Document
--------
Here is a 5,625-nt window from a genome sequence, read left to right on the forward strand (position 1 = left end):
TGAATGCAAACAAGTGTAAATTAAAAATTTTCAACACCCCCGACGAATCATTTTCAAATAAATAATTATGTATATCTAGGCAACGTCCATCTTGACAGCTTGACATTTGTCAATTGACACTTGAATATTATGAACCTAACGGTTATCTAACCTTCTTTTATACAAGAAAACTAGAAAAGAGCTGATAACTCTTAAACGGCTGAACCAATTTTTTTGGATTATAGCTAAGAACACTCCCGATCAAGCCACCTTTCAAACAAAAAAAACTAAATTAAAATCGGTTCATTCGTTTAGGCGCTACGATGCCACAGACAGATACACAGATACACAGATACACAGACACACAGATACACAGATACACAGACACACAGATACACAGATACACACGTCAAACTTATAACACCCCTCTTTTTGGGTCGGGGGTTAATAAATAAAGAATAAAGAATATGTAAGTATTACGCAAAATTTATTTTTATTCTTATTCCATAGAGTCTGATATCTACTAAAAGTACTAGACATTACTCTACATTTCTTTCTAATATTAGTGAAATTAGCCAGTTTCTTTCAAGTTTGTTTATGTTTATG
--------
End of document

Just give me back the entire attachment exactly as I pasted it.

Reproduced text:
Here is a 5,625-nt window from a genome sequence, read left to right on the forward strand (position 1 = left end):
TGAATGCAAACAAGTGTAAATTAAAAATTTTCAACACCCCCGACGAATCATTTTCAAATAAATAATTATGTATATCTAGGCAACGTCCATCTTGACAGCTTGACATTTGTCAATTGACACTTGAATATTATGAACCTAACGGTTATCTAACCTTCTTTTATACAAGAAAACTAGAAAAGAGCTGATAACTCTTAAACGGCTGAACCAATTTTTTTGGATTATAGCTAAGAACACTCCCGATCAAGCCACCTTTCAAACAAAAAAAACTAAATTAAAATCGGTTCATTCGTTTAGGCGCTACGATGCCACAGACAGATACACAGATACACAGATACACAGACACACAGATACACAGATACACAGACACACAGATACACAGATACACACGTCAAACTTATAACACCCCTCTTTTTGGGTCGGGGGTTAATAAATAAAGAATAAAGAATATGTAAGTATTACGCAAAATTTATTTTTATTCTTATTCCATAGAGTCTGATATCTACTAAAAGTACTAGACATTACTCTACATTTCTTTCTAATATTAGTGAAATTAGCCAGTTTCTTTCAAGTTTGTTTATGTTTATG